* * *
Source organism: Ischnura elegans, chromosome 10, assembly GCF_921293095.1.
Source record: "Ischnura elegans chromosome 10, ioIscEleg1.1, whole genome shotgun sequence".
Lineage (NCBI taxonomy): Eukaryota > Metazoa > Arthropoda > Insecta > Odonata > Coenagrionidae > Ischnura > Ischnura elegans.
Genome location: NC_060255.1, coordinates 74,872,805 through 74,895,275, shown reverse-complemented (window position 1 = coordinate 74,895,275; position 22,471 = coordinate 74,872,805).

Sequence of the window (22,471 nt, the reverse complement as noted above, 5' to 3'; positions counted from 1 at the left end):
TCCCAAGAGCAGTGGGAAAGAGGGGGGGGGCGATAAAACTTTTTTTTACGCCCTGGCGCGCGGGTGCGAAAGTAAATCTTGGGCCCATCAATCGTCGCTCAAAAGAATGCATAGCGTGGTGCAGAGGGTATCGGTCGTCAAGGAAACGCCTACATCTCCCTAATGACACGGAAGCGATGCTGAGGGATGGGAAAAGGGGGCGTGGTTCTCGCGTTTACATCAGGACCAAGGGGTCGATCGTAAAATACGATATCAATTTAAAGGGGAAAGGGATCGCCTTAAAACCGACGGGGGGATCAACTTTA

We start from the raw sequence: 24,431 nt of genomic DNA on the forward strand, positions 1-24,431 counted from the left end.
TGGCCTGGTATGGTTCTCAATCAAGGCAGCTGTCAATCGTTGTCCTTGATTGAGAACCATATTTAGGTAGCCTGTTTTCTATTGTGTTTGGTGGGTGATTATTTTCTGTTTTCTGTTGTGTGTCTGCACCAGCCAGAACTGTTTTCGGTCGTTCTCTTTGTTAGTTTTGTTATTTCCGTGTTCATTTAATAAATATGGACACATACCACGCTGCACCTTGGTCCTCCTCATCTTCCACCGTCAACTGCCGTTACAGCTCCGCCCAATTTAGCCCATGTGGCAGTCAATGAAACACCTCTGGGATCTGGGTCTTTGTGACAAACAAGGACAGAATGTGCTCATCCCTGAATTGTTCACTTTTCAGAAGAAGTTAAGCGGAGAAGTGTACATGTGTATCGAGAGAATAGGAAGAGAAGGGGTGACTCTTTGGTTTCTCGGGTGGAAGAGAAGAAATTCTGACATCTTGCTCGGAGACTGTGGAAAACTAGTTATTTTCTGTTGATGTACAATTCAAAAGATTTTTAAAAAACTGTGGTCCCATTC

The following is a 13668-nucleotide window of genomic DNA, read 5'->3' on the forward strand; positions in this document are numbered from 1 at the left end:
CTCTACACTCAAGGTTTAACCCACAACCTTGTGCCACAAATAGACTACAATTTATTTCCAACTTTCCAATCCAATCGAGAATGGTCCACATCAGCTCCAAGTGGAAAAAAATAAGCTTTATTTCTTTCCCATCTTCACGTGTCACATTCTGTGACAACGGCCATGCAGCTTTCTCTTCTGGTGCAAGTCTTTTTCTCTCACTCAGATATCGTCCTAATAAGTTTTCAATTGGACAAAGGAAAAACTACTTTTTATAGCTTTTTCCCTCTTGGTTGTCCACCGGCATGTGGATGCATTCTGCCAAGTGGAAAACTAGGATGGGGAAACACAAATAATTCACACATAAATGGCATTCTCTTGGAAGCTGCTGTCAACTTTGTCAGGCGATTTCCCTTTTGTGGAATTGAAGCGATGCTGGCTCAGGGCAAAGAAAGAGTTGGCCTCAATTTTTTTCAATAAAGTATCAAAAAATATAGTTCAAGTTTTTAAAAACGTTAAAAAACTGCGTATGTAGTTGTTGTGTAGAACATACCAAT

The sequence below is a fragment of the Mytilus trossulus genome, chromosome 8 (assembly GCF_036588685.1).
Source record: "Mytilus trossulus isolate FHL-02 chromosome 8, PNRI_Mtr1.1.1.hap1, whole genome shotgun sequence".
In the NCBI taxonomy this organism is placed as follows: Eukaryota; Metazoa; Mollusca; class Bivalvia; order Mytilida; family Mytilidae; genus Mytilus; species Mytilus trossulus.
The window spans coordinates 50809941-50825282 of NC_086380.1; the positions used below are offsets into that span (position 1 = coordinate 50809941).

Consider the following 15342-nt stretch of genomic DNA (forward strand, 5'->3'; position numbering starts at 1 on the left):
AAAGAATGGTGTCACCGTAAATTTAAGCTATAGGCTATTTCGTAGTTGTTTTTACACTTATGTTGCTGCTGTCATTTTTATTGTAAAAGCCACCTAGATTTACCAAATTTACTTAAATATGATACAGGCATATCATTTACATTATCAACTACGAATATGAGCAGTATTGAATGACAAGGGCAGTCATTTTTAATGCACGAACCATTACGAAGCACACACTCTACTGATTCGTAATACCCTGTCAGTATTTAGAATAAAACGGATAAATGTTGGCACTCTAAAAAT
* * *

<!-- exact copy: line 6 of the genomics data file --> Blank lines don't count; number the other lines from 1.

TCCCAAGAGCAGTGGGAAAGAGGGGGGGGGCGATAAAACTTTTTTTTACGCCCTGGCGCGCGGGTGCGAAAGTAAATCTTGGGCCCATCAATCGTCGCTCAAAAGAATGCATAGCGTGGTGCAGAGGGTATCGGTCGTCAAGGAAACGCCTACATCTCCCTAATGACACGGAAGCGATGCTGAGGGATGGGAAAAGGGGGCGTGGTTCTCGCGTTTACATCAGGACCAAGGGGTCGATCGTAAAATACGATATCAATTTAAAGGGGAAAGGGATCGCCTTAAAACCGACGGGGGGATCAACTTTA